Now showing 1 - 10 of 46
  • Publication
    Breaking the cycle of deprivation : an experimental evaluation of an early childhood intervention
    (University College Dublin. School of Economics, 2012-04)
    Deprivation early in life has multiple long term consequences for both the individual and society. An increasing body of evidence finds that targeted, early interventions aimed at at-risk children and their families can reduce socioeconomic inequalities in children’s skills and capabilities. This paper describes a randomised control trial (RCT) evaluation of a five-year preventative programme which aims to improve the school readiness skills of socioeconomically disadvantaged children. The Preparing for Life (PFL) programme is one of the first studies in Ireland to use random assignment to experimentally modify the environment of high risk families and track its impact over time. This paper describes the design and motivation for the study, the randomisation procedure adopted and the baseline data collected. Using Monte Carlo permutation testing, it finds that the randomisation procedure was successful as there are no systematic differences between the treatment and control groups at baseline. This indicates that future analysis of treatment effects over the course of the five year evaluation can be causally attributed to the programme and used to determine the impact of Preparing for Life on children’s school readiness skills.
  • Publication
    Political interest, cognitive ability and personality : determinants of voter turnout in Britain
    (Cambridge University Press, 2008) ;
    This article uses longitudinal data from the National Child Development Study (NCDS) to investigate the determinants of voter turnout in the 1997 British general election. It introduces measures of cognitive ability and personality into the participation literature and finds that they are significant determinants of turnout. It also shows that standard turnout models may be biased by the inclusion of the much used ‘interest in politics' measure. A bivariate probit model of turnout and political interest finds that individuals with high comprehension ability and an aggressive personality are more likely to both turn out to vote and have an interest in politics.
      1762Scopus© Citations 147
  • Publication
    Expressive language and prosocial behaviour in early childhood: Longitudinal associations in the UK Millennium Cohort Study
    Background: Early childhood is a crucial period for language development and building social skills. While distinct, these two processes may impact upon each other. Aims: The current study aimed to identify the directional associations between expressive language ability and prosocial behaviour between three and five years of age. Methods: Participants included 14, 004 children and their families enrolled in the UK Millennium Cohort Study (MCS). Children’s expressive language and prosocial behaviour were assessed at three and five years of age utilizing standardized assessments and parent reports. Cross-lagged models were used for data analysis. Results: Better expressive language at three years was associated with increased prosocial behaviour by five years. No support for the inverse direction of association was found. Conclusions: Children’s early ability to effectively express themselves with others may help in building better social relationships by entry into formal schooling. Programming efforts that are tailored towards enhancing positive behavioural growth and social skills in the toddler years are likely to be effective when expressive language is also a targeted component of the toddler’s skill development.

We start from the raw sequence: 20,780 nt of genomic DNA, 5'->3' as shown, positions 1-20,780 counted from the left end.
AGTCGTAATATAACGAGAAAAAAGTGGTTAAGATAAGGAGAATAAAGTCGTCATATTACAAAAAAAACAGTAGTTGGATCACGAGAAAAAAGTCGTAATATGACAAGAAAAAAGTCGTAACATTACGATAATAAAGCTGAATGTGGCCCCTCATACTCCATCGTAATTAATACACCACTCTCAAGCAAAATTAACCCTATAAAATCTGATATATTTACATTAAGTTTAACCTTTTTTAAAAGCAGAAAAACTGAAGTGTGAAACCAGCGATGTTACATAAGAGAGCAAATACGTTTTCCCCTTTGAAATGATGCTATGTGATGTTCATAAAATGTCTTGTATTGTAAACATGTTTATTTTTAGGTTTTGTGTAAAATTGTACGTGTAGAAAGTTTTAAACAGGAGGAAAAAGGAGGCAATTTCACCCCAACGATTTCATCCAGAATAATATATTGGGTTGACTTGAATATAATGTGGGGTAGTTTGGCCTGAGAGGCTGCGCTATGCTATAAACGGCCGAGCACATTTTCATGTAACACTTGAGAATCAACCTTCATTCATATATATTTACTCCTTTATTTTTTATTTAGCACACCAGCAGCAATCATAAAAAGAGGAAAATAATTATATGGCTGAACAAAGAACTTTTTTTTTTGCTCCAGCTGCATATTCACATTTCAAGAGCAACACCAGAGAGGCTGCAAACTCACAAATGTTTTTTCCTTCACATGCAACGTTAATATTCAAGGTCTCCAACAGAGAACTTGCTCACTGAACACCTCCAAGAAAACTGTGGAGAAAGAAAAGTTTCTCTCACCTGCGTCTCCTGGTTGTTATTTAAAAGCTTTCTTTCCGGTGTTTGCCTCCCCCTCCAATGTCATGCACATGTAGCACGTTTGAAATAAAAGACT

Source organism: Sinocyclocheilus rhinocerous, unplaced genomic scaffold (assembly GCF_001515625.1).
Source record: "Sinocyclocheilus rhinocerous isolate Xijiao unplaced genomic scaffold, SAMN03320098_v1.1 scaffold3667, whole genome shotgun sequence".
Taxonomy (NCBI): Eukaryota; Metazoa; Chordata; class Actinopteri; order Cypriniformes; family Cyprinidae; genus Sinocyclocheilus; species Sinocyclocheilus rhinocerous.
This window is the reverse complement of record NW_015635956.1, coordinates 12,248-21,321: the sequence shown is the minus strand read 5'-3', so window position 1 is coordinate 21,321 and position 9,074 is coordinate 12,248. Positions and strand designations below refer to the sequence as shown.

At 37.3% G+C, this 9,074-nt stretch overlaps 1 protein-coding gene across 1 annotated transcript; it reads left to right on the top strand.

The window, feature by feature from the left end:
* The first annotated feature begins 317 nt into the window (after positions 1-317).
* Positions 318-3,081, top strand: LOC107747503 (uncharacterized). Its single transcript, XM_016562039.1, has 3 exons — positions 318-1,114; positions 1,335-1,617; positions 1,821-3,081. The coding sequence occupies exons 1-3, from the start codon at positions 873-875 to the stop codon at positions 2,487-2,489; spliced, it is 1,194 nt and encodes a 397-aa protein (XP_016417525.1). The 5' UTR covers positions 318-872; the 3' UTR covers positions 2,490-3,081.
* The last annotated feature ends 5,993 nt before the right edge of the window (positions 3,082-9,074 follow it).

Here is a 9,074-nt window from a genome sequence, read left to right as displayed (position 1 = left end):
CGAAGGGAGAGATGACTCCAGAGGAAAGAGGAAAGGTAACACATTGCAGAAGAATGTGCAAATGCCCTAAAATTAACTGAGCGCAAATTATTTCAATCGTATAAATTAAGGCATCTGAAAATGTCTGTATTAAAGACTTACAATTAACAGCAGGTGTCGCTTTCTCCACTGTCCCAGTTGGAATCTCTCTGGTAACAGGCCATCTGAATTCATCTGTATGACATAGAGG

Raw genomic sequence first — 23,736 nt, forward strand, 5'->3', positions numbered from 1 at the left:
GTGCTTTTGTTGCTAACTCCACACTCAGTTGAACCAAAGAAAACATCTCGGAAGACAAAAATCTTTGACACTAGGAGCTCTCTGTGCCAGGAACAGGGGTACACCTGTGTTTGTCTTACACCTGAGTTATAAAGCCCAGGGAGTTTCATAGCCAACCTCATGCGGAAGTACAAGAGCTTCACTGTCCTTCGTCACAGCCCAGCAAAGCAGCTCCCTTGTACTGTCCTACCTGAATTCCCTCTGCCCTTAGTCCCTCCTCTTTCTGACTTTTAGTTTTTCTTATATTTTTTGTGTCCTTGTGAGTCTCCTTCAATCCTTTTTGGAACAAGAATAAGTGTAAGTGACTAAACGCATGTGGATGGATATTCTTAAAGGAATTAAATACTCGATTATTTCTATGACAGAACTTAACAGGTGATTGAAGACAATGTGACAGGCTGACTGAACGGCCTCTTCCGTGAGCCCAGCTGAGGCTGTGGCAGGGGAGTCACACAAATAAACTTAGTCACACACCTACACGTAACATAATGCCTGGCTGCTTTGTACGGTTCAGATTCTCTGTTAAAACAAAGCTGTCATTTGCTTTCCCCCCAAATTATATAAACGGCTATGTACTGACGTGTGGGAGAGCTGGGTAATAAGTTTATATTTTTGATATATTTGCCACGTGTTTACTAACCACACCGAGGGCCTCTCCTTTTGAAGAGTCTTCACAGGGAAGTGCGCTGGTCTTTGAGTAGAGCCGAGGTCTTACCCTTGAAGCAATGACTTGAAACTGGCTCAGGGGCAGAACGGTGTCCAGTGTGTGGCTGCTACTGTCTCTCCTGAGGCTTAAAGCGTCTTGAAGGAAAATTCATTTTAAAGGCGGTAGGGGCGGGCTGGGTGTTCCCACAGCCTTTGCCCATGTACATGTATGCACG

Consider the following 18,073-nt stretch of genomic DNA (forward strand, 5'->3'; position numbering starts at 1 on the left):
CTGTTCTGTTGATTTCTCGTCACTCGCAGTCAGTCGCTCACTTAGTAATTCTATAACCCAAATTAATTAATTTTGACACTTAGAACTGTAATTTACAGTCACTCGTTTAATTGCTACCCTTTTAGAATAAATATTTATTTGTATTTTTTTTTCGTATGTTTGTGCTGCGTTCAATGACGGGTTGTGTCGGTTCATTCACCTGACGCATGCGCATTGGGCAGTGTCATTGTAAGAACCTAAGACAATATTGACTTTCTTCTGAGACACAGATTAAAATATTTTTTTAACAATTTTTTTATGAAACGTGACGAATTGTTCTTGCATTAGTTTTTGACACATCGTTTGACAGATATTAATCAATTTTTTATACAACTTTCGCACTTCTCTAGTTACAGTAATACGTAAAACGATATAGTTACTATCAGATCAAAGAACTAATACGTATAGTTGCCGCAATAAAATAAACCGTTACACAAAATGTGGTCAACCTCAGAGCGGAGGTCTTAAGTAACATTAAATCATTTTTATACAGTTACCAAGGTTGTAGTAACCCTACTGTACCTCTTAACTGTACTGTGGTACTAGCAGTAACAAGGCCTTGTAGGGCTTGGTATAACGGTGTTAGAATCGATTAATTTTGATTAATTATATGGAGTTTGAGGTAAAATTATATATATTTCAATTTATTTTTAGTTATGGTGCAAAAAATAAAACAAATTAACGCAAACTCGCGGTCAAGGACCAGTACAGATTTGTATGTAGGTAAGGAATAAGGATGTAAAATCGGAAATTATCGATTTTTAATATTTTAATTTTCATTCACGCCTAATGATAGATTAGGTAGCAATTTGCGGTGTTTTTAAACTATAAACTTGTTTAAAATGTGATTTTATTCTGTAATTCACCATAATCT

1317Scopus© Citations 33
  • Publication
    Be good, know the rules’: Children’s perspectives on starting school and self-regulation
    Despite the importance of self-regulation for school readiness and success across the lifespan, little is known about children’s conceptions of this important ability. Using mixed-method interviews, this research examined kindergarten children’s (n = 57) perspectives on self-regulation in a disadvantaged area in Dublin, Ireland. Children depicted school as requiring regulation of their emotional, cognitive and behavioural responses. They characterised school as a dynamic setting, placing emphasis on the regulatory challenges of the outdoor environment. Children also described difficulties associated with navigating complex social interactions, often without assistance from external supports. The results inform strategies to support children’s emerging self-regulation abilities.
    Scopus© Citations 9  666
  • Publication
    Should Early Health Investments Work? Evidence from an RCT of a Home Visiting Programme
    (University College Dublin. School of Economics, 2020-07) ;
    Evidence for the short-term impact of early intervention on childhood health is weak and inconsistent. Using rigorous methods, careful hypothesis setting, and socioeconomic contextualisation, we examine the impact of an Irish home visiting programme on child health. The treatment provides mentoring visits from pregnancy until school entry to improve child outcomes through positively affecting parenting. In a context where socioeconomic inequalities in health have yet to emerge, modest effects by age four are found, driven by reduced hospital attendance. Conflicting reports in the literature may thus arise from an over-expectation of hypothesized effects and failure to account for social contexts.
  • Publication
    Factors associated with breastfeeding initiation: A comparison between France and French-speaking Canada